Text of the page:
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Image: Time Out

Annihilate Blue Monday with Time Out’s playlist of 14 uplifting bangers

These upbeat tunes are guaranteed to ease the pain

Rose Johnstone
Written by
Rose Johnstone

Welcome to our new series, One Good Thing to Do Today. It’s a guide to little things you can actually do in lockdown London that will provide bits of light in these dark times. In this instalment, Time Out editors select songs that will lift the gloomiest of moods

Apparently, today is Blue Monday – aka the most depressing day of the year. HOW FUN. According to the 'scientists' who coined the term back in 2005, the third Monday of January is cursed: we're skint-post Christmas and pay day is still weeks away, our new year's resolutions are in the bin and the weather's still shit. Sounds about right!

But you know what? By that logic, things can only get better from here – which means all we've gotta do is make it through the remainder of the day. Take that, science. And to help you do that, we've come up with a powerful playlist of tunes so motivational, so upbeat, so toe-tappingly, head-boppingly fun that you'll remember this as the greatest day of your entire life. Or, you'll just feel a little bit better. We'd be satisfied with that too.

Listen to these songs on Amazon Music

1. ‘Good As Hell’ – Lizzo

I will be forever grateful to my friend who bought me a ticket to see Lizzo back in 2018 at the O2 Academy Islington. In the space of two minutes, I went from ‘I think I saw her on RuPaul one time?’ to ‘This woman is a goddess and the antidote to all society’s problems'. I’ve calmed down a bit since then, but her powerful self-love anthem ‘Good As Hell’ reminds of that moment. 
The sing-along moment: That final chorus. It’s impossible not to feel a bit lighter after Lizzo’s asked you ‘Baby how you feeling?’ that many times and you’ve gleefully sung-replied, 'Good as hell!’ Rose Johnstone

2. ‘Walk Of Life’ – Dire Straits

Just try getting through this song without tapping a toe, smashing out some backbeat claps and cracking a smile. It’s just not possible. This is pure, hard-rockin' feelgood music that's built to make you forget your woes. Ignore anyone who says it's dad music – 'Walk Of Life' is as perfect and uplifting a tune as it gets.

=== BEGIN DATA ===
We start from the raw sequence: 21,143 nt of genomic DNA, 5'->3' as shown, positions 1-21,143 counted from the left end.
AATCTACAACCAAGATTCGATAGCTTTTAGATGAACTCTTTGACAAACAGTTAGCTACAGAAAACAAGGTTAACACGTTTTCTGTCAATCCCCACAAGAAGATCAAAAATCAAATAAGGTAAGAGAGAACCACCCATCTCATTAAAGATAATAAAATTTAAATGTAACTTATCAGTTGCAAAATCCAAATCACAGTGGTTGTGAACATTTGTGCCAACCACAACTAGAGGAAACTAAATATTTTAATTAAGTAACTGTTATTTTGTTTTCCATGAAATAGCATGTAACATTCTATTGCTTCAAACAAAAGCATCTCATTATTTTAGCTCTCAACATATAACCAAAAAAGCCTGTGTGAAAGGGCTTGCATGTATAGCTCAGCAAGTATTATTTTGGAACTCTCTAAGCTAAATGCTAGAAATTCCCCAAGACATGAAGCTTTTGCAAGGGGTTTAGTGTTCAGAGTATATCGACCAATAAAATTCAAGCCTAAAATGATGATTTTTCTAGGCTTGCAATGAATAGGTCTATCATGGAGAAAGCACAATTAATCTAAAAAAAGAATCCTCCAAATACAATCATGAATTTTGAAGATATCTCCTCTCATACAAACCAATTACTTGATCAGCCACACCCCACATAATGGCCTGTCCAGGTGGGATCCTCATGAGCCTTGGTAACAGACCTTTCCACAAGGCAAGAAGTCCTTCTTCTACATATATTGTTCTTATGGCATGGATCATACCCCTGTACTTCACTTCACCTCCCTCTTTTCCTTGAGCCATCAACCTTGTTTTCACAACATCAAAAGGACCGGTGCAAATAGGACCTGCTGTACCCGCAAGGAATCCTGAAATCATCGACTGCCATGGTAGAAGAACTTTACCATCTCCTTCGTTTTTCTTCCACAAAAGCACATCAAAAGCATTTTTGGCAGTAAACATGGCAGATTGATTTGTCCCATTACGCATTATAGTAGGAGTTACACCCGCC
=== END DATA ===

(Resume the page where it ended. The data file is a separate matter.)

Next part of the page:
The sing-along moment: Others might go for the casual drawl of the chorus, but me, I like to sing the iconic keyboard part at the top of my lungs, whether I'm listening to the song or not. Alex Plim

3. ‘Ponta de Areia’ – Wayne Shorter

The legendary Wayne Shorter, proving here that jazz can in fact provide positivity bangers. 'Ponta de Areia' is from a mid-70s album not many people like called 'Native Dancer', and the whole thing was Big Wayne's attempt to create a kind of 'world music' jazzy fusion sound that was actually kind of ahead of its time. Kind of. If you squint. He enlisted Brazilian singer Milton Nascimento, who lends his high-pitched wailing to tracks like this one. It isn't what you expect. But it is really happy and uplifting.
The sing-along moment: The garbled chorus. It's in Portuguese so it might prove difficult. Joe Mackertich

Image: Time Out
Image: Time Out

4. ‘Paris Latino’ – Bandolero

This is a bit leftfield and probably not to everyone’s taste due to its '80s Euro-pop brashness, but ‘Paris Latino’ by Bandolero is a reet funky little toe-tapper. I first heard it when our film editor Phil played the excellent ‘Call Me By Your Name’ soundtrack at the office during one of his daily ‘Soundtrack Siestas’. Now we’re back WFH I can dance like a twat to it as I slide across the room in my office chair to see what’s in the fridge (again).
The sing-along moment: The bit where it says 'Don't forget me, I'm Doctor B!'. Mostly because it's the only bit of the song that's in English and it's done in that really basic rap style that was popular at the time. Bryan Mayes

5. ‘Out There on the Ice’ – Cut Copy

Brings back happy memories of seeing Cut Copy in Byron Bay years ago and generally wigging out to the barrage of synths and New Order-y vibes.
The sing-along moment: The epic breakdown followed by the huge drum roll and singalong chorus. The sound of a band pressing *all* the buttons at the same time. Phil de Semlyen

6. ‘Les Fleurs’ – Minnie Riperton

Okay, spoiler incoming. Summed up pretty crudely, the end of the supernatural horror film Us goes like this: Lupita Nyong’o’s character is driving into the distance and flashes a sly and unsettling smile to the camera, as if to say, ‘I am not myself – I am my clone.’ It’s a sucker punch; a huge twist that cancels out everything that went before. But the soundtrack to this dark revelation, ‘Les Fleurs’ by Minnie Riperton, is weirdly upbeat. It’s a knowing, joyous wink that insinuates maniacal laughter at the audience having to work backwards and figure out what the hell has actually happened over the previous 116 minutes. That’s what I associate with this very good and very happy slice of orchestral pop: total confusion. Often on my daily walk, I put it on repeat. To be honest, I’m not exactly sure why now. But every time, I end up smiling and cackling just a tiny bit; bewildered to the point of insensitivity by the brutal ridiculousness of what we’re all living through.